An assertive outreach and ‘through the gate’ service for women being released from prison back to the Surrey area (in partnership with Surrey Probation Services and Sutton Women’s Centre)
A quarterly magazine
for women prisoners that is distributed across all women’s prisons
Coordination of the SWAP Campaign Network
giving a united campaigning voice to voluntary sector organisations providing direct services to women in contact with the CJS
Women Moving Forward
empowering women to campaign for change based upon their experiences of the criminal justice system
Why we are women only…
Women in Prison is a women only organization. This means that all our staff members and volunteers are women. We believe that women only support is necessary to provide a positive and empowering response to the discrimination and inequality women experience in the criminal justice system and throughout their lives.
Research shows the benefits of women only services
Research has proved the value of women only services, for example Department of Health, Supporting women into mainstream, 2006 and The Womens Resource Centre, Why women only? The value and benefit of by women for women services, 2007.
In 2006, then Minister for Mental Health Rosie Winterton said:
I know that women who are feeling particularly vulnerable really value and appreciate services in a safe environment, by women for women. One of the main themes of the guidance is providing a safe space to help women engage in mainstream opportunities that the rest of us may take for granted. Women only services can offer tailored provision, such as support as a parent, and can offer an opportunity to talk about issues that might be difficult to discuss in a mixed environment.
Based on the research they undertook with 1,000 women the Women’s Resource Centre found:
Safety, both physical and emotional, is a key benefit of women-only services. As a result, women feel supported and comfortable. They become empowered and develop confidence, greater independence and higher self-esteem. They are less marginalised and isolated and feel more able to express themselves. Women using these services feel that their voices are heard and listened to. Through sharing their experiences with other women to make sense of the world together, they develop a sense of solidarity. Finally, participants described women-only services as a sanctuary.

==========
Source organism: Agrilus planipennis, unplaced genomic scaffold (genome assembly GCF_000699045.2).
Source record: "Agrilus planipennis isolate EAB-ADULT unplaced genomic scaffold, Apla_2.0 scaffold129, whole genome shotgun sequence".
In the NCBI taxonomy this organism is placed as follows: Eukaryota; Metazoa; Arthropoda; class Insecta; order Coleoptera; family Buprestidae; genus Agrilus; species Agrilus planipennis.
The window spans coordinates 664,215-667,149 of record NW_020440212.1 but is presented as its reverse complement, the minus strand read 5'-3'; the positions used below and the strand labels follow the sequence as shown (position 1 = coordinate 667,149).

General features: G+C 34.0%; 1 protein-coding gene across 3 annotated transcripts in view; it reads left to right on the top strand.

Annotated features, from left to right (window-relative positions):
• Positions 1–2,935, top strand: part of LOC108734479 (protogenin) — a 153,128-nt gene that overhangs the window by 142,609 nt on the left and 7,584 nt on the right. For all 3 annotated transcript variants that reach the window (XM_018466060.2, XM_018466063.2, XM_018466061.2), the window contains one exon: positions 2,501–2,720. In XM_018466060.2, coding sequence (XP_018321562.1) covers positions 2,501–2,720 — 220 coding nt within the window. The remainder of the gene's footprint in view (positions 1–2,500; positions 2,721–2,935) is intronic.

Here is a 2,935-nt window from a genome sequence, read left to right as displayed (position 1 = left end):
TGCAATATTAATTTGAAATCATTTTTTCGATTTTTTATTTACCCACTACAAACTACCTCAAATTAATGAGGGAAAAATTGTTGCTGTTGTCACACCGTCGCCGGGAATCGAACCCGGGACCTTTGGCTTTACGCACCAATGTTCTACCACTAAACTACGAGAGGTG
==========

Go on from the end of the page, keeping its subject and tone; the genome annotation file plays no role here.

Previous life experiences of women prisoners and ex-prisoners make the need for women only services more acute
Women prisoners' lives are often characterised by abuse, mental illness, poverty, educational underattainment, poor housing and substance misuse. These experiences are compounded by experiences of prison, a system based on disempowerment and control.
Equality doesn’t mean treating everyone the same
Equality is about more than equal treatment. Equality can require different treatment to deliver an equal outcome, for example a blanket ban on maternity leave is equal treatment that has an unequal outcome, namely that women are disadvantaged. Similarly, programmes to support prisoners’ resettlement will disadvantage women if they do not respond to the distinct root causes of women’s offending.
For these reasons Women in Prison is committed to providing a women-only service and to campaigning to promote women-only services.